Puttin’ The A in G.A. or Whuzzup, Cochise?

Postcard: Aerial view of Bisbee, looking east,...

Postcard: Aerial view of Bisbee, looking east, circa 1909 (and someone wrote "1909" on the picture) (Photo credit: Wikipedia)

So.  Our favorite s/medium wearing spectral searchers, the Ghost Adventures crew, got themselves off to Bisbee, Arizona.  Ghosts really like Arizona.  Ghosts don’t sweat.  They have to pant (What? You’ve never heard that?)

This episode covers an investigation into The Copper Queen Hotel and The Oliver House.

Now, I would most likely be a hair off the mark to claim this particular episode was vastly different in basic composition from the majority of this season.  So, I won’t make such a claim.  I will say that it felt like it to me.  Even though I knew better.

For me.  There was a fresh blast of hot desert air.

All of the elements swirled together to form the perfect storm of an episode.  I laughed.  I cried.  It became part of me.

The crew went on an adventure.  They made no claims.  They made no definitive statements about unanswerable things.  They experienced.  They reported.  They brought us all along for the ride.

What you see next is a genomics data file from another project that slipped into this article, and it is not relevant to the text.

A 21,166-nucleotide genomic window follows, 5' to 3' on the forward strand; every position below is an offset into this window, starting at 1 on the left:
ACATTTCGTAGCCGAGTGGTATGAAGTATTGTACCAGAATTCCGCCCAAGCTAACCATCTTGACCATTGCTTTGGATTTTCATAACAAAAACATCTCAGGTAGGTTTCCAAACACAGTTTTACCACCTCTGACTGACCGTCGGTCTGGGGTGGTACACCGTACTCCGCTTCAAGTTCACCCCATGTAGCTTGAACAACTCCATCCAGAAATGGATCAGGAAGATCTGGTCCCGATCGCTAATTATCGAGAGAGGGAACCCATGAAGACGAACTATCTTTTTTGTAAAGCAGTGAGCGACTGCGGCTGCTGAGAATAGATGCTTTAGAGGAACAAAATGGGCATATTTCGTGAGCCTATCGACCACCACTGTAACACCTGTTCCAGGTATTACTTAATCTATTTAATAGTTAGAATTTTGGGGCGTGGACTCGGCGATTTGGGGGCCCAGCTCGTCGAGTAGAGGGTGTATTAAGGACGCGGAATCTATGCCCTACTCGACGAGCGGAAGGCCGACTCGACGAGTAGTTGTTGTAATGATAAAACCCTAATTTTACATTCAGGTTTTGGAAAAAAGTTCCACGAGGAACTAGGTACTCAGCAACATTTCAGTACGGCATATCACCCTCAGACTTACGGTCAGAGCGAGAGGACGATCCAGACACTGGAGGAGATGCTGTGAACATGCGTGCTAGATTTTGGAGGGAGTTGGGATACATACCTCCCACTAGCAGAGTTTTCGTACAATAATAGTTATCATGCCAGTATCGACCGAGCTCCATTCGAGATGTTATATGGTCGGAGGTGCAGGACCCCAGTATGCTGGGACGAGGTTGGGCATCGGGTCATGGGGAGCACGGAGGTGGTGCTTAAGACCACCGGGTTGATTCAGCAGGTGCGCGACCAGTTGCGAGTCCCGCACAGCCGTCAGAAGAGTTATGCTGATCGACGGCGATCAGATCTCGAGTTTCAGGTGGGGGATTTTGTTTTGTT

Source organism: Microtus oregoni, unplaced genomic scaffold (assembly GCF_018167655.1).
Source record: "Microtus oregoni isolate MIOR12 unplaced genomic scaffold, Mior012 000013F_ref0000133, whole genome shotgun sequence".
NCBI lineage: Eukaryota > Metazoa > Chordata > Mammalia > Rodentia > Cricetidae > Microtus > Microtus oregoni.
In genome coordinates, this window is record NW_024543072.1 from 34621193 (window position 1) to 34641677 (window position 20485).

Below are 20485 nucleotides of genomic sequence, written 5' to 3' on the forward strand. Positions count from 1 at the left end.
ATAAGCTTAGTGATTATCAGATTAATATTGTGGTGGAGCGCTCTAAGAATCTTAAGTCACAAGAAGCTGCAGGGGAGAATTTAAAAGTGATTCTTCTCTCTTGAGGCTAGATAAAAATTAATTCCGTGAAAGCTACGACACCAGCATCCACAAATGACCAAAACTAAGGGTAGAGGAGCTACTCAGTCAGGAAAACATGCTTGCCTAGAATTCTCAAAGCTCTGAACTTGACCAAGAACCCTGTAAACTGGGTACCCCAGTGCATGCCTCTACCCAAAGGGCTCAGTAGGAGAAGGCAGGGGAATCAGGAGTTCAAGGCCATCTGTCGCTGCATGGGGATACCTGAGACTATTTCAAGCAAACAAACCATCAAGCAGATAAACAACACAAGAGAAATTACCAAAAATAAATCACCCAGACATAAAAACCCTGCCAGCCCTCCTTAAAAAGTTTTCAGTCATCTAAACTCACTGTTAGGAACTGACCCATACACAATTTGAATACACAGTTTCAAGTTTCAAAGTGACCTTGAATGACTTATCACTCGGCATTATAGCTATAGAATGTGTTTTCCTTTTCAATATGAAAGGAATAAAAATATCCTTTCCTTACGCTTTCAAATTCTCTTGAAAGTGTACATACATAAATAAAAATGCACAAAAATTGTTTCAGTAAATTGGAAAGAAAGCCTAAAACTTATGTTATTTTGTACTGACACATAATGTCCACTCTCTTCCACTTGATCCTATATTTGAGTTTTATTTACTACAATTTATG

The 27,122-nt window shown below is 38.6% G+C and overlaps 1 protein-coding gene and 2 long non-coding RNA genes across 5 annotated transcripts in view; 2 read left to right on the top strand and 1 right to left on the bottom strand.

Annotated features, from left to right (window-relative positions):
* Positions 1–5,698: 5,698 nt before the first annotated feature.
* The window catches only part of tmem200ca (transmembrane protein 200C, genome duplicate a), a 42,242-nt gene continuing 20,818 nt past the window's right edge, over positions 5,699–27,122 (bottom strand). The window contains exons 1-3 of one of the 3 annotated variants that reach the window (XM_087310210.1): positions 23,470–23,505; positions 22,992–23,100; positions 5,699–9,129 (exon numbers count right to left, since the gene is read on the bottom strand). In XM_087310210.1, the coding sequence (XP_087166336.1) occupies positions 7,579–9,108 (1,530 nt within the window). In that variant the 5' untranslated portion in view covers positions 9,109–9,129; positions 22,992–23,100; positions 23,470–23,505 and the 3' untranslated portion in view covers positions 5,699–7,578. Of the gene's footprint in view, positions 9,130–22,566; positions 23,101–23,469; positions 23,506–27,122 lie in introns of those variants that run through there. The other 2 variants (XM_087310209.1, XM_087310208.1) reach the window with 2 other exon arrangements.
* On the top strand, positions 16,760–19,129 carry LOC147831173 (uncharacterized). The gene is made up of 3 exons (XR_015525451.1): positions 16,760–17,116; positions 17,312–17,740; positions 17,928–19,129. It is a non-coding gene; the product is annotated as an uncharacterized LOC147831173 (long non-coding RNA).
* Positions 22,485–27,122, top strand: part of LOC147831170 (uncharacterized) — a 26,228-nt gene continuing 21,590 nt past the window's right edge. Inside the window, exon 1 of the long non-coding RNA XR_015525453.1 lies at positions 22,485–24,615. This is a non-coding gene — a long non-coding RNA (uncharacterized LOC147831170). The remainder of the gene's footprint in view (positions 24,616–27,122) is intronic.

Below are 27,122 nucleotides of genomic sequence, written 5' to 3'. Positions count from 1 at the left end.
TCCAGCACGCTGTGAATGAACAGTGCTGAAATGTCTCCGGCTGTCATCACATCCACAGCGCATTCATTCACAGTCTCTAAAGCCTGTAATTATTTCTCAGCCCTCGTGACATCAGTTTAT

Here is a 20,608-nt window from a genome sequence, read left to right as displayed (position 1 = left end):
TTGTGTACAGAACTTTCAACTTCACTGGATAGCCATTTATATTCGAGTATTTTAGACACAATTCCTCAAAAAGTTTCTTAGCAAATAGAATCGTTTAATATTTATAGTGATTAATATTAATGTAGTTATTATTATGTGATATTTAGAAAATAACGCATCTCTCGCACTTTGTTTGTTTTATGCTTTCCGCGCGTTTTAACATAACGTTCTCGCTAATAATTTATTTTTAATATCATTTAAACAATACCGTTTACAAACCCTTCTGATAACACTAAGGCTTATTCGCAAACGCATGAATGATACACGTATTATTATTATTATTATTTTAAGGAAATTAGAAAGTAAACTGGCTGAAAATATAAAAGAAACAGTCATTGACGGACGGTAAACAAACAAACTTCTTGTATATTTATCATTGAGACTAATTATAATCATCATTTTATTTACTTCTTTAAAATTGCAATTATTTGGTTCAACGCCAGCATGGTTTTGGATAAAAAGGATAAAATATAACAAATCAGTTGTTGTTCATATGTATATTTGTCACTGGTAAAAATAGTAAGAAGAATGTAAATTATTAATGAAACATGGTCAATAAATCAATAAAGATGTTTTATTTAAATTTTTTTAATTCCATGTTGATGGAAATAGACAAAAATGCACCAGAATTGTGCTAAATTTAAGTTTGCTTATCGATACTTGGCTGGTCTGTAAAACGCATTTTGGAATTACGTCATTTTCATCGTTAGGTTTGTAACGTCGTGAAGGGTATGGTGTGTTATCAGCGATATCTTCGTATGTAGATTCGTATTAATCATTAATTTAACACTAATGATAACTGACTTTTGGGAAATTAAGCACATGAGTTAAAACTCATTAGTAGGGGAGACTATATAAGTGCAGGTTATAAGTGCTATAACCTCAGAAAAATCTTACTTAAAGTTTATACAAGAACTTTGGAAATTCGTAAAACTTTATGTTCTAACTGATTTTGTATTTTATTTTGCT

They presented what they meant to present and leave us to make our own conclusions.  As it should be.

We got the goofy locals.  We got a little off-the-beaten-path travelogue (look, kids, Old Meh-he-Co and a big fence!)  There were reenactments and montages.  Some rational debunking efforts.

And there was Renee.  I liked her style.  You should too.  Who doesn’t like shiny stuff?

This is entertainment.  These cats know how to take the piss out of themselves.  I can respect that.  But they are also serious about investigations in their own way.  The G.A. crew has passion for this.

Why so serious all the time, ghosts?

It really is OK that they enjoy themselves.  It’s a long gig.

I’ve got some ideas as to more normal explanations for the most impressive incident presented.  I’m not going to express them.  It doesn’t really matter.

This episode was a grand, vibrant 1880s Spiritualist gathering.  Truly embracing today’s Gilded Age of Fringe Thinking.

Bisbee, Arizona just happened to be founded in 1880, dontcha know.  I hope somebody brought candy corn (first commercially produced by the Wunderle Candy Company in the 1880s) and the hosts put out the good wine.

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About I.M. Pangs

digital verbal smog creator improbablefrontiers.com
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